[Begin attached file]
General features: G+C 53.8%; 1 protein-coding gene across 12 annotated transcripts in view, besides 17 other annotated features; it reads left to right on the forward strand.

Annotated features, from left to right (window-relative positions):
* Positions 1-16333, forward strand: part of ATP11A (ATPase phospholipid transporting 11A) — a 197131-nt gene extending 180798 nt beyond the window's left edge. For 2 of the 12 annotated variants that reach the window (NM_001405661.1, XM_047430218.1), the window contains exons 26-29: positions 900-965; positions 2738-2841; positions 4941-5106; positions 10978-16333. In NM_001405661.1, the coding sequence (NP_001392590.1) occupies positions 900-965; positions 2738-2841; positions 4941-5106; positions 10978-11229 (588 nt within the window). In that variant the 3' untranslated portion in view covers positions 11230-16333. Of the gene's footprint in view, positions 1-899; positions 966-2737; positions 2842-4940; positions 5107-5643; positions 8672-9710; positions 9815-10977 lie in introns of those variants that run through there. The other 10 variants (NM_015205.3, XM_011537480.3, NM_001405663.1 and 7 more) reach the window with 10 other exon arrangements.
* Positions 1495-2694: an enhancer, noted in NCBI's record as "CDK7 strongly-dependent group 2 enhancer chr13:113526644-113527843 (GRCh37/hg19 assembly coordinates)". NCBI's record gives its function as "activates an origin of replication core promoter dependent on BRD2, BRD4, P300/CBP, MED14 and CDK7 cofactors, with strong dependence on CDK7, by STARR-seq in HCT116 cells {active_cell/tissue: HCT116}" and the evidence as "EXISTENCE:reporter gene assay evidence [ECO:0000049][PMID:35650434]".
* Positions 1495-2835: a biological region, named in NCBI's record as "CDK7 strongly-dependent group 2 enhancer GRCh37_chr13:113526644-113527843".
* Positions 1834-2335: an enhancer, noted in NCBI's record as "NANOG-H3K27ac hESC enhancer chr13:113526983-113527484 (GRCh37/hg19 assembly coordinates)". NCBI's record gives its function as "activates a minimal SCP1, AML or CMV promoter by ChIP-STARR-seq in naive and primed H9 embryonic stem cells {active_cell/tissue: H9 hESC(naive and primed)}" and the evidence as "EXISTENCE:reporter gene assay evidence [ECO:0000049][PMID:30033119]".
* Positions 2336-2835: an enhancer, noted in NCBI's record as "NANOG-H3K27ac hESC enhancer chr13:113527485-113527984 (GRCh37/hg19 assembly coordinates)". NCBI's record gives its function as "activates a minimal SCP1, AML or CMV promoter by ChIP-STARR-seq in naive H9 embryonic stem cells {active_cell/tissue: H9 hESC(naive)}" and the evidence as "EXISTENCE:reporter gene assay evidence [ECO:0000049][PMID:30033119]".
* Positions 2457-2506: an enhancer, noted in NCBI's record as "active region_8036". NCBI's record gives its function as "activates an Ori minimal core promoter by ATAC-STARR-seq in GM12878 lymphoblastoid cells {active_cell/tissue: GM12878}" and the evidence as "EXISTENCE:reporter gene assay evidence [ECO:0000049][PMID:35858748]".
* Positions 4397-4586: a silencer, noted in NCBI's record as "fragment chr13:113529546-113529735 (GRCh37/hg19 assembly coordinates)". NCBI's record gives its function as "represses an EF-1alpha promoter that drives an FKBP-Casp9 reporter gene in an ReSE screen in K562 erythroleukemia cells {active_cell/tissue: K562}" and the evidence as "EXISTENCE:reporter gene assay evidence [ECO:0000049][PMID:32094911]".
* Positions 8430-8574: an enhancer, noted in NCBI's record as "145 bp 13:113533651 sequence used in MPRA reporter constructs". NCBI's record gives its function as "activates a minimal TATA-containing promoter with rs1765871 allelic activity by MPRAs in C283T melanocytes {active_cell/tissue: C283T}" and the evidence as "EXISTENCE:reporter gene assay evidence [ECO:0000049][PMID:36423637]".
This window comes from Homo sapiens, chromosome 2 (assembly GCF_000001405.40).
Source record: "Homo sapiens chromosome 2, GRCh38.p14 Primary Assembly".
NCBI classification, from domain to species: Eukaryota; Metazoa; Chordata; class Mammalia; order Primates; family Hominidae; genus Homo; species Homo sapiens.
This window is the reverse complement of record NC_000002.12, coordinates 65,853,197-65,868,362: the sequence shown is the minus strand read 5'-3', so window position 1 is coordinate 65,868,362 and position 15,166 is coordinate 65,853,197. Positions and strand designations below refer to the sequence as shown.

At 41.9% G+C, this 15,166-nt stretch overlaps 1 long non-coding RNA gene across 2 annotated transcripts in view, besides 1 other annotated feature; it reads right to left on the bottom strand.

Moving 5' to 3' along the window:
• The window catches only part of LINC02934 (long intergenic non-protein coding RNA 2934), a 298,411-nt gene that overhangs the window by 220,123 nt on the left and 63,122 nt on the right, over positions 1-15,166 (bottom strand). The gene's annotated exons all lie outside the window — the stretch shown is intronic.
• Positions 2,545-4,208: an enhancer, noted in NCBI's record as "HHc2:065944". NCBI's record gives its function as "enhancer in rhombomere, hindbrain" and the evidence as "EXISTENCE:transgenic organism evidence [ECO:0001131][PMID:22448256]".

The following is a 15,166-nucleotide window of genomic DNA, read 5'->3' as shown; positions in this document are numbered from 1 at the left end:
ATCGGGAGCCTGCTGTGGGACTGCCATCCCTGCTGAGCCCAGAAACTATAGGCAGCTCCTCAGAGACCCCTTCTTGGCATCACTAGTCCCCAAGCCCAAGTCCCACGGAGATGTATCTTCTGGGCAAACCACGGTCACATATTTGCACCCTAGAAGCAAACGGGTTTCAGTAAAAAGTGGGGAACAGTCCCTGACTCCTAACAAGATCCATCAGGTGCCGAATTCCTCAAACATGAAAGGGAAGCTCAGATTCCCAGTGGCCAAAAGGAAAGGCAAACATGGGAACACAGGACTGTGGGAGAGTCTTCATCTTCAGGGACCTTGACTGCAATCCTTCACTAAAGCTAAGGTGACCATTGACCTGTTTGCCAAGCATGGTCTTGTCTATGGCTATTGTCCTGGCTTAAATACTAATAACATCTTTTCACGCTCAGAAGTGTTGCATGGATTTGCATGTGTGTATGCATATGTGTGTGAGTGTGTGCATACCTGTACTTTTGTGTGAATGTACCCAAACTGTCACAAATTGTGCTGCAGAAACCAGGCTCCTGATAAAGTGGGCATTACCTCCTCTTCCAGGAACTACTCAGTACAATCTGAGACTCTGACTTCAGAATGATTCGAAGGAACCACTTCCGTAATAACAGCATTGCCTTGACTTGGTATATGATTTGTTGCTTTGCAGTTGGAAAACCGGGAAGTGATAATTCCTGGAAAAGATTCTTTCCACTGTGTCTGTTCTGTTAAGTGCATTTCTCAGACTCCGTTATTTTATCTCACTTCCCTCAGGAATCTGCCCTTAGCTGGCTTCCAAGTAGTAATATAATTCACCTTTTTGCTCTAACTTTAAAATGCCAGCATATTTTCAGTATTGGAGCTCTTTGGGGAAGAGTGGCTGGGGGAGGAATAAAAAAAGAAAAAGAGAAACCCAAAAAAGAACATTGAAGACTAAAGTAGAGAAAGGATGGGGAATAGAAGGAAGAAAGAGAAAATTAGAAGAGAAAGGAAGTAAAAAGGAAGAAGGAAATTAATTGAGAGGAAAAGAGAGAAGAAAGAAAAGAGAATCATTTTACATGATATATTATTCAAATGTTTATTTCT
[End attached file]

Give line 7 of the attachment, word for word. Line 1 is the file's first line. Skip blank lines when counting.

* Positions 2336-2835: an enhancer, noted in NCBI's record as "NANOG-H3K27ac hESC enhancer chr13:113527485-113527984 (GRCh37/hg19 assembly coordinates)". NCBI's record gives its function as "activates a minimal SCP1, AML or CMV promoter by ChIP-STARR-seq in naive H9 embryonic stem cells {active_cell/tissue: H9 hESC(naive)}" and the evidence as "EXISTENCE:reporter gene assay evidence [ECO:0000049][PMID:30033119]".